Friday, March 20, 2009

Error, Gross Negligence, or Corruption?

In reading the e-mail traffic on the Shaw neighborhood group (also on renewshaw), I came across an interesting post today. I'm reposting it below for broader readership:

On perusing the DCRA's Winter 2009 Vacant Property Listing and the online Real Property Assessment Database, I found that six of the seven vacant properties owned by Shiloh Baptist Church (or agents of the same) in Shaw are no longer classified as vacant (Tax Class 3) but are instead now classified as Tax Class 1 or 2 (Residential or Commercial, respectively) . Below is a breakdown of the classifications from the online Real Property Database.

Property Address Tax Class
1543 8th Street, NW 001 - Residential
1600 8th Street, NW 003 - Vacant
1526 9th Street, NW 002 - Commercial
1528 9th Street, NW 002 - Commercial
1532 9th Street, NW 001 - Residential
1533 9th Street, NW 001 - Residential
1534 9th Street, NW 002 - Commercial

By all appearances, all seven properties remain vacant (they are all boarded up) and not marketed for sale or lease. I can think of no justification for their tax classifications to have changed. Accordingly, I think this is an error (if not the result of gross negligence or corruption) and could result in lost revenue for the city. Further, it undermines the equity and effectiveness of the Class 3 tax class.

Shiloh should pay the Tax Class 3 tax on all seven vacant properties they own as if this mistake never happened and should not benefit from whatever has caused this reclassification.

Let me absolutely clear here -- these properties have been vacant for 30 years and they are still vacant. The owner's refusal to sell, lease, rent, renovate or do anything with the property leaves Shaw with an island of urban blight. Not too long ago, the city took the positive step of condemning them in order to force repairs, as the historic properties were in danger of being lost.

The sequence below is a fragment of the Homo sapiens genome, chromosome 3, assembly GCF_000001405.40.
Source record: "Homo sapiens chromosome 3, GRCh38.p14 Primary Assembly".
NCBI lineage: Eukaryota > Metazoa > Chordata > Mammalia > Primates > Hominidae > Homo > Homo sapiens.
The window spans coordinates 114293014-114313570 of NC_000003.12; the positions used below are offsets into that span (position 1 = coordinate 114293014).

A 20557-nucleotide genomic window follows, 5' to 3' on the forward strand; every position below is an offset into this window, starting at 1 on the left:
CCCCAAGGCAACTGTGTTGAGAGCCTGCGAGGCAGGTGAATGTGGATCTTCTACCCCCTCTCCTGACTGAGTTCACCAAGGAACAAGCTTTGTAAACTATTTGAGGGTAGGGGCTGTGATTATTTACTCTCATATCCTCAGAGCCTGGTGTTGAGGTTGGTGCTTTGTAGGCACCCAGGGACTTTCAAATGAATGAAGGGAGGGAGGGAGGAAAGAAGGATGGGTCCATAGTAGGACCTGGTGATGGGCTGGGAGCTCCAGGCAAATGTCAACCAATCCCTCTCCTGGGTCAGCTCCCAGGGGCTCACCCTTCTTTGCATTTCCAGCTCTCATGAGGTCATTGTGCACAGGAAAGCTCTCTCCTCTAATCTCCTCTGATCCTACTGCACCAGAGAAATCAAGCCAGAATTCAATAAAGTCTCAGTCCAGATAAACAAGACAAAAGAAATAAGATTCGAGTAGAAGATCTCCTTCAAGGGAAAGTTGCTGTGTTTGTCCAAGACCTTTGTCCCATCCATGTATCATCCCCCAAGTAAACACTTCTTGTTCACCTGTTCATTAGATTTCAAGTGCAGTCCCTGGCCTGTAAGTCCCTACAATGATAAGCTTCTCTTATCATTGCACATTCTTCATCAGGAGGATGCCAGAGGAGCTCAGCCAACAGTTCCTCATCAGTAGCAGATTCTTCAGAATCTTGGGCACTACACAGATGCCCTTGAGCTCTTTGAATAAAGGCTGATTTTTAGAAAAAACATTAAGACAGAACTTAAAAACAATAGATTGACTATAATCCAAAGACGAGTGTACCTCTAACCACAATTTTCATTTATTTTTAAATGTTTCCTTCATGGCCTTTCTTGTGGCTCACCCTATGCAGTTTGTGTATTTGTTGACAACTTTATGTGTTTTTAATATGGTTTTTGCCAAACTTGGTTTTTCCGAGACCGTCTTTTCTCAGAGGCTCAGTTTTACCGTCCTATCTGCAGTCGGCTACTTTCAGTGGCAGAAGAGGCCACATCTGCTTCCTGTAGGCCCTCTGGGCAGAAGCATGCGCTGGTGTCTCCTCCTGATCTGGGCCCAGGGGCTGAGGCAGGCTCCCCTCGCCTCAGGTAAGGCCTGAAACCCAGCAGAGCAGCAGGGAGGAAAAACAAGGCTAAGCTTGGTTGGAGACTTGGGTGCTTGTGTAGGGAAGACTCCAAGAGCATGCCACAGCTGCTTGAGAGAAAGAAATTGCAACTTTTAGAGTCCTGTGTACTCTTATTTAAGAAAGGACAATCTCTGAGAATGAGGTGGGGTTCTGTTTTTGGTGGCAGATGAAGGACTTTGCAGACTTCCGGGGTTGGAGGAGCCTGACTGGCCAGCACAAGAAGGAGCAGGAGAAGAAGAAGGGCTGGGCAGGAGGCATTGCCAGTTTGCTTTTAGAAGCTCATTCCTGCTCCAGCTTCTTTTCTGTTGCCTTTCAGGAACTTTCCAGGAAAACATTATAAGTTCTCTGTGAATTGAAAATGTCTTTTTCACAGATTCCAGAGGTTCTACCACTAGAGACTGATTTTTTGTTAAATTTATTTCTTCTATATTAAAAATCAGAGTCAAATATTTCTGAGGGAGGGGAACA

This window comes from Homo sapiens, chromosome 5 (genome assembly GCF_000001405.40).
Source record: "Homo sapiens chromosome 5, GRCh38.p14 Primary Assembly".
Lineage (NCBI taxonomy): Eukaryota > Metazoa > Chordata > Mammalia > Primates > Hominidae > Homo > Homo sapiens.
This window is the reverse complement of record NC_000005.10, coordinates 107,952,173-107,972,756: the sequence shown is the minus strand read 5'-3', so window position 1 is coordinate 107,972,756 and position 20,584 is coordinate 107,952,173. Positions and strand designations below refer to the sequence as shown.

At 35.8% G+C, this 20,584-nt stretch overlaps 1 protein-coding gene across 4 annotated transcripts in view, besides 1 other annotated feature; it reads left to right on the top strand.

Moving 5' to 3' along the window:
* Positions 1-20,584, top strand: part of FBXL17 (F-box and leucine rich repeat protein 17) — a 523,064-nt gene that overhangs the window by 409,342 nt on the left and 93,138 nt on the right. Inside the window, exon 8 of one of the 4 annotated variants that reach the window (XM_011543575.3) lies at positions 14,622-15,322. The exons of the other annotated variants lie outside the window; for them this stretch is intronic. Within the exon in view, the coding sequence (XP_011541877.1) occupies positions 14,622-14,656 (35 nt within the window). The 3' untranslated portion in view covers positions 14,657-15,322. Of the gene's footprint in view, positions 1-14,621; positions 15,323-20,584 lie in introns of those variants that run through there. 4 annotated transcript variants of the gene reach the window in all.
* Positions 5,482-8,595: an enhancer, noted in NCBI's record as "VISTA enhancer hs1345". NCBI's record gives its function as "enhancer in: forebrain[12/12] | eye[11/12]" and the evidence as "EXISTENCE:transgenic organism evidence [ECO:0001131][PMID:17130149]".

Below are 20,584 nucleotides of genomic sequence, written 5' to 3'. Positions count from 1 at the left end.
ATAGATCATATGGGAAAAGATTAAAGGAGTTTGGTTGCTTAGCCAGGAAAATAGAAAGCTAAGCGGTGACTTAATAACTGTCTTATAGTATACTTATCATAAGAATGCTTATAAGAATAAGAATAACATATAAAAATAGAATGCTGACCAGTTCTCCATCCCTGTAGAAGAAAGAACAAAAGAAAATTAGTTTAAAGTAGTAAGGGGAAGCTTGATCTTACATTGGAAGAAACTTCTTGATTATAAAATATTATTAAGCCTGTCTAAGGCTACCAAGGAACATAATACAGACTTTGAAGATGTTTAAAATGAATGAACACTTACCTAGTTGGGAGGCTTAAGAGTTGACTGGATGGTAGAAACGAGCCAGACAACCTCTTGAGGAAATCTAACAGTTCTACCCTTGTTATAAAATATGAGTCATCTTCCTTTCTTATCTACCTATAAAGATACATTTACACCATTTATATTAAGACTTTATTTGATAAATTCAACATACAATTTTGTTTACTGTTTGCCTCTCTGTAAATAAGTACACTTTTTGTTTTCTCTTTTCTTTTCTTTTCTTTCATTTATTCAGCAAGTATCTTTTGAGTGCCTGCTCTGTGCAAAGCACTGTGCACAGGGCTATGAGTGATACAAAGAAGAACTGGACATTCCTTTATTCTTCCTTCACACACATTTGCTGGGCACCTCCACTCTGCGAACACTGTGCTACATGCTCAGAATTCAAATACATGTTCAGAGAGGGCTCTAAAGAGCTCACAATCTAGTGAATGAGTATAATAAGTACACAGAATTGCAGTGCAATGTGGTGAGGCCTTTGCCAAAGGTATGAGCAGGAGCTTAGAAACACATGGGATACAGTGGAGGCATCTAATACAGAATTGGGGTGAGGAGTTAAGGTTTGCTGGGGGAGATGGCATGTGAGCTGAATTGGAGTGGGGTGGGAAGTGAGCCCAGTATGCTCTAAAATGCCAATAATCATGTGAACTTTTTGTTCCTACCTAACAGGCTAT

Recently, the DC Council increased the vacant property tax rate to approximately 10x the occupied residential rate (previously, it was 5x the residential rate). Obviously, Shiloh did not want to pay what would be a massive amount of new taxes on this span of vacant property. Did they find someone at DCRA willing to switch the numbers for them from Class 3 (vacant) to Class 1 (residential) or Class 2 (commercial)? Did they find some valid exception?

The neighborhood, and all DC taxpayers, deserve an explanation.

Friday, March 6, 2009

Thomas Attacks

I first read today in The Mail some very disturbing news. There's more detail in The Examiner.

Apparently, Councilmember Harry Thomas (Ward 5), threatened a community newsletter, the Brookland Heartbeat, after they ran an article entitled, "Few Gains for Ward 5 in 2009 Budget," criticizing his record.

Thomas responded by sending an open letter to the Brookland Heartbeat and Ward 5 residents, which concluded with an explicit threat to the newsletter and its advertisers.
"I request that the Brookland Heartbeat publish and distribute a retraction to its readers. In addition, Long and Foster will be held accountable for its role in underwriting the Brookland Heartbeat, as well as the businesses that support the publication."
What the?

Thomas's statement reminds me of the Bush Administration official who threatened law firms providing pro bono representation to Guantanamo detainees by reading off the names of several of the firms and then suggesting that their corporate clients take their business elsewhere.

"I think, quite honestly, when corporate C.E.O.’s see that those firms are representing the very terrorists who hit their bottom line back in 2001, those C.E.O.’s are going to make those law firms choose between representing terrorists or representing reputable firms, and I think that is going to have major play in the next few weeks. And we want to watch that play out," then-deputy assistant secretary of defense for detainee affairs, Charles Stimson Stimpson said in a radio interview.

After all, supporting the right to an attorney and the writ of habeas corpus, both enshrined in the constitution, are deserving of retaliation.

Thomas's statement is quite Stimpsonesce, suggesting businesses retaliate against those exercising their First Amendment rights, in this case, freedom of the press.

Stimpson later apologized. A month later, he resigned.